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P: 258
This is the point: seems to me that you already are considering that there are such primes of the form $$p + 2^n$$, and we don't know yet. Or did I not understand some particular point?

My idea on measuring the primes between $2^n$ and $2^{n+1}$:

Lets discriminate the numbers in classes according to the highest exponent, such that the nth-class has $2^n$ numbers, etc. Considering some prime number in nth-class like $2^0 + 2^a + 2^b + 2^n$, we should have $2^0 + 2^b + 2^n$, $2^0 + 2^a + 2^n$ or $2^0 + 2^a + 2^b$ = prime, or if for some reason this particular prime couldn't be written of the form $p + 2^n$, we should have $2^0 + 2^a + 2^b + 2^n + 2^k$ a prime number for some $2^k$ exponent, writting this prime in the $p - 2^n$ form.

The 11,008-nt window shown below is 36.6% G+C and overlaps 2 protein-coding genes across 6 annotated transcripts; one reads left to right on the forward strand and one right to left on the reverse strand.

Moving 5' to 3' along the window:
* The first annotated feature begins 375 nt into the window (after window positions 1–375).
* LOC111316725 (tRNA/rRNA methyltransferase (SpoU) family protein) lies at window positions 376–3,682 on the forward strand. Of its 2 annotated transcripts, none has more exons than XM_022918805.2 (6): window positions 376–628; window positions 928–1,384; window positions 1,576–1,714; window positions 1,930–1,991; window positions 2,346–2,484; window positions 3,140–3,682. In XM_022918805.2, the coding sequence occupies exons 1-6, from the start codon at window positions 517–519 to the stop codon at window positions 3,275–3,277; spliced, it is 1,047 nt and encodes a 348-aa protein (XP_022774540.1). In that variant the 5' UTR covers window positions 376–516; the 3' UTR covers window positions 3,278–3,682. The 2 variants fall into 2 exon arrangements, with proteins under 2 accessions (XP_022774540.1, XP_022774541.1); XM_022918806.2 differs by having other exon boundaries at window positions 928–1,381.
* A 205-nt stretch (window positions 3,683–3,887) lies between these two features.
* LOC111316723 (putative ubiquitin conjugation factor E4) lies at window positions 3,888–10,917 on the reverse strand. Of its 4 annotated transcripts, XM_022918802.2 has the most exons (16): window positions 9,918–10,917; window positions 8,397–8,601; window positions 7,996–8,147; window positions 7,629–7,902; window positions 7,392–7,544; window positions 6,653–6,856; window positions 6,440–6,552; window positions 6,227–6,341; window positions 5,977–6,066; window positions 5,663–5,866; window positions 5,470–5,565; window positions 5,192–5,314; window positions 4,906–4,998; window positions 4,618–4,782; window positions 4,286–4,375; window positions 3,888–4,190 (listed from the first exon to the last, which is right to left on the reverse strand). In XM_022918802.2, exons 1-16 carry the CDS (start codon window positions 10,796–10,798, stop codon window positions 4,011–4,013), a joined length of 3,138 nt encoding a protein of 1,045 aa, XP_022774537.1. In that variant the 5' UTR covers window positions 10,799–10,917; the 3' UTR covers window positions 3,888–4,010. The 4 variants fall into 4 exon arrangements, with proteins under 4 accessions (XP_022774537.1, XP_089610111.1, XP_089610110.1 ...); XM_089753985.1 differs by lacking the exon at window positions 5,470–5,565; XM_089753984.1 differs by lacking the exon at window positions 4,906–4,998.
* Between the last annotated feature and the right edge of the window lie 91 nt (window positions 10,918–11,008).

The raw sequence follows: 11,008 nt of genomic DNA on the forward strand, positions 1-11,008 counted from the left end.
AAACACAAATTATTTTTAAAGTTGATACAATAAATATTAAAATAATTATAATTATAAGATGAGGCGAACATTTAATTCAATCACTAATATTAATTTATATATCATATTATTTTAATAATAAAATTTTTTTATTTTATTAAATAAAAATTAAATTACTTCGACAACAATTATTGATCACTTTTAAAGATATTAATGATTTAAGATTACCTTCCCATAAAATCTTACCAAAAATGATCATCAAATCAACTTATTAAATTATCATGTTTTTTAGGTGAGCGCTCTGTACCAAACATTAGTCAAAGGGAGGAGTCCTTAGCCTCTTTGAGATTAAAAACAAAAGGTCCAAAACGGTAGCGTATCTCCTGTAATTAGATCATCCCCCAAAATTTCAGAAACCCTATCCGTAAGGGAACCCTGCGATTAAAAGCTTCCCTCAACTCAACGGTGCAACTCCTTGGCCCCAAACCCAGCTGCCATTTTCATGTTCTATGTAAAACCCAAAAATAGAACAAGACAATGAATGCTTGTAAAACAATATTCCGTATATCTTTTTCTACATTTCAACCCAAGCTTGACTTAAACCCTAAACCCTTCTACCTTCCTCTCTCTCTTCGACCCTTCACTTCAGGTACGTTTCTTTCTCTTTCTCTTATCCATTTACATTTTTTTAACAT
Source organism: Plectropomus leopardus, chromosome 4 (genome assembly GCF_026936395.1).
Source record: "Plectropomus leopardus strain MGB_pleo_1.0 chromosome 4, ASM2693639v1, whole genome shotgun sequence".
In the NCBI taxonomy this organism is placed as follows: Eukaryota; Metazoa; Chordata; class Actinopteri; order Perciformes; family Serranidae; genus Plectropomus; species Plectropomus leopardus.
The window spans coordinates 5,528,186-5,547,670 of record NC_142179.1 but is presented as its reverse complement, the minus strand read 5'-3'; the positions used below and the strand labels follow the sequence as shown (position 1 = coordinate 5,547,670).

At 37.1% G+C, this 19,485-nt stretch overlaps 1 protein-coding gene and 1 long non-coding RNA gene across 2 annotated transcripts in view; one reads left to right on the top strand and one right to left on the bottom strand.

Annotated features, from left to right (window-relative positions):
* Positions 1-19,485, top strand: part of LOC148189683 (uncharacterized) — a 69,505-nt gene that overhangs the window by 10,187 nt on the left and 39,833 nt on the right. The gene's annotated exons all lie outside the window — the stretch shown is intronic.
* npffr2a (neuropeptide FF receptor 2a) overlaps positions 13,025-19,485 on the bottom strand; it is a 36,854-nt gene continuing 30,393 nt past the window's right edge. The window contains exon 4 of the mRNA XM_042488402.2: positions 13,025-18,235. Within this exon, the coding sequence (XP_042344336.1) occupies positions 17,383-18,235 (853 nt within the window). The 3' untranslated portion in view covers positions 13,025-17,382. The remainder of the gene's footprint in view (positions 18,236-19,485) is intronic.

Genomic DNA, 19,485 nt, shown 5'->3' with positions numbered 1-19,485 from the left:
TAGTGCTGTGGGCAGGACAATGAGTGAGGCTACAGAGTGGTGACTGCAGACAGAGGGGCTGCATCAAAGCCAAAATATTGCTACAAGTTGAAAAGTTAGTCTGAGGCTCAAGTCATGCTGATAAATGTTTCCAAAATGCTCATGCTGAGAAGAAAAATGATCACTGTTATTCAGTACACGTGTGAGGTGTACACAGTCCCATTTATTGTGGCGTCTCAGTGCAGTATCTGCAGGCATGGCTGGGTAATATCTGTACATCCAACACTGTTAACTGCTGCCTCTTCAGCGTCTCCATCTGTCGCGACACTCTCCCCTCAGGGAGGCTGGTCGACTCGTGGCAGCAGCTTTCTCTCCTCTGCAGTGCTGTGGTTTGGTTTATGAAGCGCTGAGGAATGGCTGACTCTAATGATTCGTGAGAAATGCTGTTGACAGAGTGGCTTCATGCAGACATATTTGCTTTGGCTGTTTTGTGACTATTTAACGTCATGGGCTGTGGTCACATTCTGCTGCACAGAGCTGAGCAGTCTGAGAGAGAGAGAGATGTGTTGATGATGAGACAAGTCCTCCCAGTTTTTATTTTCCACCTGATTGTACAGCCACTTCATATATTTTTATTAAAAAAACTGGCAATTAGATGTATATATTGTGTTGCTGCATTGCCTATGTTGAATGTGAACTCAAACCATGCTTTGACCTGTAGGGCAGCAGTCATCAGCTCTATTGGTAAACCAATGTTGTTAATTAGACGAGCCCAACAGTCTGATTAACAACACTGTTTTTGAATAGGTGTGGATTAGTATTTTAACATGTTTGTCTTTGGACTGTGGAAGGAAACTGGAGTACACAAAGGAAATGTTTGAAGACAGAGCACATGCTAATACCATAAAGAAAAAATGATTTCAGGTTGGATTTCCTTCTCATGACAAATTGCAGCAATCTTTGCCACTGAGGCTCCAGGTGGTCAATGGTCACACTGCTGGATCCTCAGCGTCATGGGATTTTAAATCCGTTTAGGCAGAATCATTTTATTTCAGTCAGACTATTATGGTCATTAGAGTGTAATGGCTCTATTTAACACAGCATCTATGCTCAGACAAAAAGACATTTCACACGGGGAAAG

My idea: $$\frac{2^n}{ln(2)}*(\frac{n-1}{n^2+n})$$ should give us the number of primes expected in the nth-class, and then we'll be able do find the probability that some particular prime number have a permutation of the exponents that represents another prime number. By doing these calculations I hope that the probability increases when n increases.

Honestly I don't feel that these statistical procedures could give us an absolute proof, only heuristics evidences.

 Quote by CRGreathouse I'm not sure why you're measuring the primes between $2^n$ and $2^{n+1}$. The relevant probabilities are $$1/\ln(p+2)$$ $$1/\ln(p+4)$$ $$1/\ln(p+8)$$ . . .